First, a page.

© 2023 Louisville Public Media

Public Files:
89.3 WFPL · 90.5 WUOL-FM · 91.9 WFPK

For assistance accessing our public files, please contact info@lpm.org or call 502-814-6500
89.3 WFPL News | 90.5 WUOL Classical 91.9 WFPK Music | KyCIR Investigations
Play Live Radio
Next Up:
0:00 0:00
Available On Air Stations
Stream: News Music Classical

State of the News 10/07/11

The WFPL news team settled in at 1pm to discuss the top metro stories of the week.  Gabe Bullard brought us up to date on what has been a busy week for Louisville Orchestra management, musicians, and mediators - but a week without any breakthroughDevin Katayama explained the Metro Council getting involved in an effort to persuade River Fields to drop the suit against the Ohio River Bridges Project.  A federal judge has ruled in favor of the coal industry in a lawsuit against the Environmental Protection Agency, and reporter Erica Peterson provided details.  Political reporter Phillip Bailey brought us up to date with the latest in the Kentucky gubanatorial race, discussing latest poll numbers and behind-the-scenes maneuvering.  Devin Katayama explained the nascent Occupy Louisville movement, modeled after the Occupy Wall Street protests.LEO Weekly writer Joe Sonka joined us in the second segment to talk about the local folks he met while writing about the DREAM Act — children of undocumented immigrants who face deportation when enrolling in college.In the third segment we checked in with Sean Cannon, editor at Buzzgrinder.com and host of Afterdark on our sister station, WFPK.  He talked about newsmakers of the week from the music world, including Hank Williams, Jr. who will no longer be heard on Monday Night Football due to recent comments.Finally, our Wall Street correspondent, David Weidner of MarketWatch, checked in to discuss his take on the background, motivations, and future of the Occupy Wall Street protests in New York.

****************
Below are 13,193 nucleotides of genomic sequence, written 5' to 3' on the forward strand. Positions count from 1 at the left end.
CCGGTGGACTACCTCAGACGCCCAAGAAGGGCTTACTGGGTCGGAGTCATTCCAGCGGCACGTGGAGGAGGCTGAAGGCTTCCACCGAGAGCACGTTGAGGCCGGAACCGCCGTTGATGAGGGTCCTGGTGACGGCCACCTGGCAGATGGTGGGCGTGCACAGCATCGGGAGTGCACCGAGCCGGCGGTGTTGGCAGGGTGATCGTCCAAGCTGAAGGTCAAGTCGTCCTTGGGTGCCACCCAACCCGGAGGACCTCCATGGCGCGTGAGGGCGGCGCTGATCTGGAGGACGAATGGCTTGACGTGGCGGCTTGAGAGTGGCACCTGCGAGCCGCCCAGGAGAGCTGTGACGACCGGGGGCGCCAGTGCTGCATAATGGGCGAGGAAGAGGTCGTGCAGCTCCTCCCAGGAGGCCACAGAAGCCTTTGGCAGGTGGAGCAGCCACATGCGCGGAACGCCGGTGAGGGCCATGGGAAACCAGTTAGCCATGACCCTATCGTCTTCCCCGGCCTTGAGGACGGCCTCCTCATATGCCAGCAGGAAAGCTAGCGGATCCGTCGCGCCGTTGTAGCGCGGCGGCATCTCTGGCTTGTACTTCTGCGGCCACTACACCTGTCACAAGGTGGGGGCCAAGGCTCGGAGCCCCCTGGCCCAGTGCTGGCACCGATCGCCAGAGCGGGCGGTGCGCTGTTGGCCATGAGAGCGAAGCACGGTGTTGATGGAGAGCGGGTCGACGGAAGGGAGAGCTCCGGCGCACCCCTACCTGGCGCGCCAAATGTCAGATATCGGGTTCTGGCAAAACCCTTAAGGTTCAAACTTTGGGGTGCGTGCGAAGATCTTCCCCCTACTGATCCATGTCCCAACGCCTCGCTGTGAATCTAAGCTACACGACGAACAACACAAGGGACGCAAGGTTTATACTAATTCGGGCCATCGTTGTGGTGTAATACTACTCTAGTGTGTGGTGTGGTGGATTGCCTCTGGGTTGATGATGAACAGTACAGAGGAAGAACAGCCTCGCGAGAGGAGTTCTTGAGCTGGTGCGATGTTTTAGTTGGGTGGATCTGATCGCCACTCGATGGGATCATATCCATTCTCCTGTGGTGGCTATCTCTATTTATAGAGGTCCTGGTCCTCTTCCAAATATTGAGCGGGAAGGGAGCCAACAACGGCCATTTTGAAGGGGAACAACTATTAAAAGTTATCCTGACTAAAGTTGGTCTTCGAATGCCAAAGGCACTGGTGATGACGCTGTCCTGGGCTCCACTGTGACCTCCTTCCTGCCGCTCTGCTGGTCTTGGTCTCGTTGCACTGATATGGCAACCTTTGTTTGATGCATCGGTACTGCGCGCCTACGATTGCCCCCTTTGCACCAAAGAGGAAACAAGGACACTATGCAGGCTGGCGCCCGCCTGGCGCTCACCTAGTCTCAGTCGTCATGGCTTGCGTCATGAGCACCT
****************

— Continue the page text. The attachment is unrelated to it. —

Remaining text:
Brad Yost is a senior producer for LPM. Email Brad at byost@lpm.org.

Can we count on your support?

Louisville Public Media depends on donations from members – readers like you – for the majority of our funding. You can help make the next story possible with a donation of $10 or $20. We'll put your gift to work providing news and music for our diverse community.